Although it only takes a short time to run the DRC function on the PCB software, in a more complex design environment, as long as you always perform checks during the design process, you can save a lot of time. This is a good habit worth keeping.

Rule 8: Use screen printing flexibly.

Screen printing can be used to mark various useful information for future use by circuit board manufacturers, service or test engineers, installers, or equipment debuggers. Not only mark clear function and test point labels, but also mark the direction of components and connectors as much as possible, even if these comments are printed on the lower surface of the components used on the circuit board (after the circuit board is assembled). The full application of screen printing technology on the upper and lower surfaces of the circuit board can reduce repetitive work and streamline the production process.

Rule 9: Decoupling capacitors must be selected.

Don't try to optimize your design by avoiding decoupling the power lines and based on the limit values ??in the component data sheet. Capacitors are inexpensive and durable. You can spend as much time as possible to assemble the capacitors. At the same time, follow Rule 6 and use the standard value range to keep your inventory tidy.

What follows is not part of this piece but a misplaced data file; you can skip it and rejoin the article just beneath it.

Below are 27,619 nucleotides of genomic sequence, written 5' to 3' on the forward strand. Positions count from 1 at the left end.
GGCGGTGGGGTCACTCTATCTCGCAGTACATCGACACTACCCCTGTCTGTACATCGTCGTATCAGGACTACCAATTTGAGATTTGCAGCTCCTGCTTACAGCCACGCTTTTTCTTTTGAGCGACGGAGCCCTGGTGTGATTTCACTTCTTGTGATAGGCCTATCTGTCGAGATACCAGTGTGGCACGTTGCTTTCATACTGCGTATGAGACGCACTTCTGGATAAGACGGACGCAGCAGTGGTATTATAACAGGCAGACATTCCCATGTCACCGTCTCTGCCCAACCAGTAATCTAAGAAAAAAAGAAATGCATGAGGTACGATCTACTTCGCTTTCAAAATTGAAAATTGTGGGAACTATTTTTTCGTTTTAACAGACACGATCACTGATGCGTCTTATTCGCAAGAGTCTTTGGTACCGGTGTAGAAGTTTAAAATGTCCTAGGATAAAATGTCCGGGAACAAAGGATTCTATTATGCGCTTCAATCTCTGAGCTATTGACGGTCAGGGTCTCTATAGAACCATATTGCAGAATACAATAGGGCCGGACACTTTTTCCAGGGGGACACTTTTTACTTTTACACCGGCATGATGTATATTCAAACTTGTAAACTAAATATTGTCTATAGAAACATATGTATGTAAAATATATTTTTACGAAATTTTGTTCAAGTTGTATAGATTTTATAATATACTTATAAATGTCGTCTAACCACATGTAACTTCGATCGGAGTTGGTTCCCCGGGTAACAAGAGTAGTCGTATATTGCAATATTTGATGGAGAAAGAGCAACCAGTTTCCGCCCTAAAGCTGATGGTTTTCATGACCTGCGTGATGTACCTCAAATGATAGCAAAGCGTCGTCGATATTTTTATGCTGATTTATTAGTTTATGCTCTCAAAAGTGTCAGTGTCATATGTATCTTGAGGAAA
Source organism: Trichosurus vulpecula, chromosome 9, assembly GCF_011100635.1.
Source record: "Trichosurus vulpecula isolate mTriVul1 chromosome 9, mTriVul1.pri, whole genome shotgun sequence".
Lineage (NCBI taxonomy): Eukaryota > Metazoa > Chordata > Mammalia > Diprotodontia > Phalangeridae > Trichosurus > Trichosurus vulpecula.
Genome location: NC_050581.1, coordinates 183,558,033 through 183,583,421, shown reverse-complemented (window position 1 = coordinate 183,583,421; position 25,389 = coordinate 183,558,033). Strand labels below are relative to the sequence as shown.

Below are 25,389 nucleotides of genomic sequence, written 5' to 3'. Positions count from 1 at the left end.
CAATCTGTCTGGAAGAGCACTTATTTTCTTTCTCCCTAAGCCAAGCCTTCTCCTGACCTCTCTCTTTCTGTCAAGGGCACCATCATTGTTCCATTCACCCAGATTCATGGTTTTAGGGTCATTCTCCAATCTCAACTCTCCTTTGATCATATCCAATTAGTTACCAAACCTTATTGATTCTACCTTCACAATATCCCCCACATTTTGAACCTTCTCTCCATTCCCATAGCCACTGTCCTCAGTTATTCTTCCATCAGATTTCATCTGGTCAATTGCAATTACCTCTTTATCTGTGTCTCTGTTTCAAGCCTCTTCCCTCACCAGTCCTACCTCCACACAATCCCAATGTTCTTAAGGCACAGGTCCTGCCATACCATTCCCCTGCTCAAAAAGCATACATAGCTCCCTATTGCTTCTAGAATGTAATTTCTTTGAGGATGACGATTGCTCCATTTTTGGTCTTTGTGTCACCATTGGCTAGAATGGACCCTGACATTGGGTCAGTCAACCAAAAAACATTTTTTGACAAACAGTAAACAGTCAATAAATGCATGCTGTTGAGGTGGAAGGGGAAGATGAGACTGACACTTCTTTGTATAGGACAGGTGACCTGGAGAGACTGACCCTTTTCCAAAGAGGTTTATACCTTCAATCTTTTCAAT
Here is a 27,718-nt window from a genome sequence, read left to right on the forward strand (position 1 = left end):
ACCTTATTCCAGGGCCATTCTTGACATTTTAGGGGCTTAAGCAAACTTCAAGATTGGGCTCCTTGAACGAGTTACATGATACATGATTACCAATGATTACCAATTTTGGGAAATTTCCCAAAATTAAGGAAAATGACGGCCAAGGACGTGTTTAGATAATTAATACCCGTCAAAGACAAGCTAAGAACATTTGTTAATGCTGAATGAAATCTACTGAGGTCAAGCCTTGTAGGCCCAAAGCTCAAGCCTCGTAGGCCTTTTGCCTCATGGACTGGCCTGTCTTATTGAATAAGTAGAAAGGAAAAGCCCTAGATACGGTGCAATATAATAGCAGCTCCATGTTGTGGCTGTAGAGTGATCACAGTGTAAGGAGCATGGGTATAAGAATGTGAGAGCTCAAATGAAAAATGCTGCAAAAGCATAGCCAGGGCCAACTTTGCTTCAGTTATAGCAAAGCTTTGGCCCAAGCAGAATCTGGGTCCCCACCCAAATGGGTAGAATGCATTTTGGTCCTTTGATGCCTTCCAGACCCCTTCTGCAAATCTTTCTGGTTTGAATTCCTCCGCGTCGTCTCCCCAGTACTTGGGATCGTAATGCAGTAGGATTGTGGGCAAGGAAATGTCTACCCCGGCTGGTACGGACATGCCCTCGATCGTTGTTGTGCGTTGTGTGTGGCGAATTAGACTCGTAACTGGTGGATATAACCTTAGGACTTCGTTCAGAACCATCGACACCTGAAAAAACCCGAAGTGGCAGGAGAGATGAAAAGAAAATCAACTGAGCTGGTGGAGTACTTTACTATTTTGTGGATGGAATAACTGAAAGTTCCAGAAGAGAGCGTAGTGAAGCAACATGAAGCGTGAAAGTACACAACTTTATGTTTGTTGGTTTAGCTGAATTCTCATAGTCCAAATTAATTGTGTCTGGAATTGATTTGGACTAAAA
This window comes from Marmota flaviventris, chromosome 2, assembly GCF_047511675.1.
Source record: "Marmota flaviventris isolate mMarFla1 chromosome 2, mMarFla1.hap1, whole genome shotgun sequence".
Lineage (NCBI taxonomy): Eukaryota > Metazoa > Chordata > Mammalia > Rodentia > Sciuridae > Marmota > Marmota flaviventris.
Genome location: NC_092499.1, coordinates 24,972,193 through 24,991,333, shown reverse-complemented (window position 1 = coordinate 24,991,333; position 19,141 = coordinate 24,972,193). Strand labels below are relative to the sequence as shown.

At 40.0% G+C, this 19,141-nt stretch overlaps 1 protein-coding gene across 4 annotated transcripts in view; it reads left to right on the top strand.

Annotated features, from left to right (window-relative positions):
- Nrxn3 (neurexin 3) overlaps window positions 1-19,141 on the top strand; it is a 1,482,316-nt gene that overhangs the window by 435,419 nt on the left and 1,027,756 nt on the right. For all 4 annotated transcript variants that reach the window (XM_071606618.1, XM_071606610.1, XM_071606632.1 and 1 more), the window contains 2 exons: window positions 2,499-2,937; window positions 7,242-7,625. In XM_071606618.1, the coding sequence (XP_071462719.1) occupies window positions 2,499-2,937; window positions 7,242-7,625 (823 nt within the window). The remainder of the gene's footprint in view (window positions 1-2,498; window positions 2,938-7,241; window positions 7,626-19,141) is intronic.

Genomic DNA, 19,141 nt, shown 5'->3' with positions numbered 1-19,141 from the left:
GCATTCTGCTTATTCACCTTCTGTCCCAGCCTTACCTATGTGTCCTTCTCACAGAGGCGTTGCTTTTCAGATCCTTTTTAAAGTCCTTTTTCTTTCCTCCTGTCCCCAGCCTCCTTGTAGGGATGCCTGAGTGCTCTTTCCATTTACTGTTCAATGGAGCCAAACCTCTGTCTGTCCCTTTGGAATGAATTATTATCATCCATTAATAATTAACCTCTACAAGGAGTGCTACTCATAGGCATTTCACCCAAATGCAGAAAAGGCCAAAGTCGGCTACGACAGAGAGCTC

Rule 10: Generate PCB manufacturing parameters and verify them before submitting for production.

Although most circuit board manufacturers are happy to download it directly and verify it for you, you'd better output the Gerber file yourself and check whether it is the same as expected with a free viewer to avoid misunderstandings. Through personal verification, you may even find some negligent errors, and therefore avoid losses caused by completing production according to the wrong parameters.